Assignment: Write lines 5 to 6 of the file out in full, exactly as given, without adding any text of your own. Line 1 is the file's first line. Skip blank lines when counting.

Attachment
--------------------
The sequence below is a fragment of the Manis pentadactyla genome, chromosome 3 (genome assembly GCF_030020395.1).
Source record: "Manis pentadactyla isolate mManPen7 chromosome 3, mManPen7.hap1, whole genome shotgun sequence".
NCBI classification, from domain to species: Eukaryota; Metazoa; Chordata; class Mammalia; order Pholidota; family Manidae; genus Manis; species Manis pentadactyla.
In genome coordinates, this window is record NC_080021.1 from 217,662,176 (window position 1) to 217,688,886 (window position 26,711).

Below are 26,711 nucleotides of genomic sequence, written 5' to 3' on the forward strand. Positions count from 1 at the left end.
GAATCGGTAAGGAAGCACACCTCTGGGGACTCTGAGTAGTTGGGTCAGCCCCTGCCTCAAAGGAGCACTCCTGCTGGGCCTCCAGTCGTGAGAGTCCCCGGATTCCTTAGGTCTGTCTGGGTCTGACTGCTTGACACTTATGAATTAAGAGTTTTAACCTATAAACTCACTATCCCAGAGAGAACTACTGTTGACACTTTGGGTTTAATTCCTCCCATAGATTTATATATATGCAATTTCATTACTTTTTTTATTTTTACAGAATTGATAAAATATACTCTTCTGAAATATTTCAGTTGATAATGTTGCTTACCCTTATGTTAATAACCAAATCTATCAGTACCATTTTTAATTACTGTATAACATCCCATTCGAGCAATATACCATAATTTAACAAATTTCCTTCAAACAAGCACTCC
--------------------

Below are 26,711 nucleotides of genomic sequence, written 5' to 3' on the forward strand. Positions count from 1 at the left end.
GAATCGGTAAGGAAGCACACCTCTGGGGACTCTGAGTAGTTGGGTCAGCCCCTGCCTCAAAGGAGCACTCCTGCTGGGCCTCCAGTCGTGAGAGTCCCCGGATTCCTTAGGTCTGTCTGGGTCTGACTGCTTGACACTTATGAATTAAGAGTTTTAACCTATAAACTCACTATCCCAGAGAGAACTACTGTTGACACTTTGGGTTTAATTCCTCCCATAGATTTATATATATGCAATTTCATTACTTTTTTTATTTTTACAGAATTGATAAAATATACTCTTCTGAAATATTTCAGTTGATAATGTTGCTTACCCTTATGTTAATAACCAAATCTATCAGTACCATTTTTAATTACTGTATAACATCCCATTCGAGCAATATACCATAATTTAACAAATTTCCTTCAAACAAGCACTCC